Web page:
The latest instalment of our weekly series, in which we use the Centre for Cities’ data tools to crunch some of the numbers on Britain’s cities.
Okay, we’re probably over-reaching by pretending that there’s even any debate about this. London has the tube, and two light railways, and a fledgling S-Bahn network, and buses and trains covering pretty much anywhere else. Not to mention boats and a cable car that nobody asked for.
According to the Institute of Public Policy Research, the British state spends £2,500 on transport infrastructure for every Londoner. In the north east of England, it’s just £5 per head. Of course London has the best public transport system in Britain. Of course it does.
Nonetheless, it’s always good to put some numbers on these things, so let’s fire up the ol’ data-matic.
This graph plots the size of British cities against the share of their commuters who take public transport to work. (The data is from 2011; the chart isn’t interactive, but don’t despair, the full data is available below.)
Click to expand.
There’s quite variation in how many commuters use public transport. In some cities – Edinburgh, Liverpool, Glasgow – it’s well over 20 per cent. At the bottom end, in Telford, it’s barely 5 per cent.
Perhaps surprisingly, there’s no clear correlation between city size and public transport use. Relatively big Birmingham and Manchester are in the middle of the range, while relatively small Brighton is near the top. Perhaps this is a reflection of decades of underinvestment in urban transport: most continental cities the size of Birmingham have an extensive tram or metro network.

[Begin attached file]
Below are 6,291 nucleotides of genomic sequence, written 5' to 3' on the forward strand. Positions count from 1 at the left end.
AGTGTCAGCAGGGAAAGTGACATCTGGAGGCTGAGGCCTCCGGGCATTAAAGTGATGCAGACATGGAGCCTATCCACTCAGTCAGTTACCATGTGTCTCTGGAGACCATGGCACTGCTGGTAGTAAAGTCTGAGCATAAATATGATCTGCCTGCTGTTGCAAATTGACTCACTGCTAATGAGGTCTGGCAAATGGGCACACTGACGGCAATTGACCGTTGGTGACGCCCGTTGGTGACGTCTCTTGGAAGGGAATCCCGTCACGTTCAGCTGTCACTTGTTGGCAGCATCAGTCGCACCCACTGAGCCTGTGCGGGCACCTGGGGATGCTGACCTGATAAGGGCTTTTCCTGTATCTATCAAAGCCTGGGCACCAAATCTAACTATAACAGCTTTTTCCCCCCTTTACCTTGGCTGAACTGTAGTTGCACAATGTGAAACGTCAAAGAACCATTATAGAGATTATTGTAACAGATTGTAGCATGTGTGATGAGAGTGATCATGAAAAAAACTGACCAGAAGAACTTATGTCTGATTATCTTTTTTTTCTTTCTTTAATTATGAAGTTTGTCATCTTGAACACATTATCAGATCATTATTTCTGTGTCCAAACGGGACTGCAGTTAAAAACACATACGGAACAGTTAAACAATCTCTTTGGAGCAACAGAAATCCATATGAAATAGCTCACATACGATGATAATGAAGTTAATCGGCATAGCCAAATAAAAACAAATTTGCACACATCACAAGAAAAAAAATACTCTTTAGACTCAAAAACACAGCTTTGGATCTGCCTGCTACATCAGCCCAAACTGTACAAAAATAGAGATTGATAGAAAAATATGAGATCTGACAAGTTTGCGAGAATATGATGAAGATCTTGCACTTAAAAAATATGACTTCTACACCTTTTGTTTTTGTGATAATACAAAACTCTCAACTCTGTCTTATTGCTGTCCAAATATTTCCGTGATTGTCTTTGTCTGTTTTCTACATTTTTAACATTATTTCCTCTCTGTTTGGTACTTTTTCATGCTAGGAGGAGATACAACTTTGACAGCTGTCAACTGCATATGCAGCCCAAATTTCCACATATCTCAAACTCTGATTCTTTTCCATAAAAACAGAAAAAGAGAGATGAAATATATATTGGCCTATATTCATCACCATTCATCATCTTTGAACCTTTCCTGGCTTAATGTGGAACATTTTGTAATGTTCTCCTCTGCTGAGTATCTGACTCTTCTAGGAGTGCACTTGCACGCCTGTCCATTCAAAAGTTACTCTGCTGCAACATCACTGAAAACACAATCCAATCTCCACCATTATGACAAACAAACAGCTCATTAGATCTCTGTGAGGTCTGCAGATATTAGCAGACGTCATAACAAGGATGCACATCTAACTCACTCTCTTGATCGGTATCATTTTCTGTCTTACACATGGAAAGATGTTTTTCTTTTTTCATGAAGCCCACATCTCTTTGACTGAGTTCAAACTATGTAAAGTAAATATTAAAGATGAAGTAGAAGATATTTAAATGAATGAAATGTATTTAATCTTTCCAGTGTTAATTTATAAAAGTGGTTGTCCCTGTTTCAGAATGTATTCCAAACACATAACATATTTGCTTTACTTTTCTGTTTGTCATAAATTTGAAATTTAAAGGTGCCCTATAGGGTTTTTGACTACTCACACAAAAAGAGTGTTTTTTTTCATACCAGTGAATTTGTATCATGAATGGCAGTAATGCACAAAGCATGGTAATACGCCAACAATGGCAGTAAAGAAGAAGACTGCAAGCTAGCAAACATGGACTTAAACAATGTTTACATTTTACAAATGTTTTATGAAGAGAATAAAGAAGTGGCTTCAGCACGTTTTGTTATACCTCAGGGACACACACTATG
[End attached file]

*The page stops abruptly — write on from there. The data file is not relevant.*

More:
Anyway. We’ve cheated a bit on that graph: we excluded London from the data. That’s because, when you add it back in, it totally wrecks the scale of the thing.
Click to expand.
Partly, of course, this is because London is nearly four times bigger than any other city in Britain. But its presence warps the graph in another way, too. In Edinburgh, its nearest rival in this particular category, 27.6 per cent of residents take public transport to work. In London, it’s 44.6 per cent.
Your taxes in action, one presumes.
While we’re crunching the numbers, here’s the top 10:
That looks to us like a three way split. Glasgow, Liverpool and Newcastle all have reasonably developed rail networks (albeit not on anything like the scale of London’s). Edinburgh and Brighton both have extensive bus networks.
Brighton also falls into the third category – London commuters towns where a large chunk of the workforce gets on a train to London every day, bumping up the figures.
For completism’s sake, here’s the other end of the table…
…about which, if we’re honest, we have less to say.
Last but not least, here’s an interactive map. Hover over a dot and it’ll give you the data.
This article is from the CityMetric archive: some formatting and images may not be present.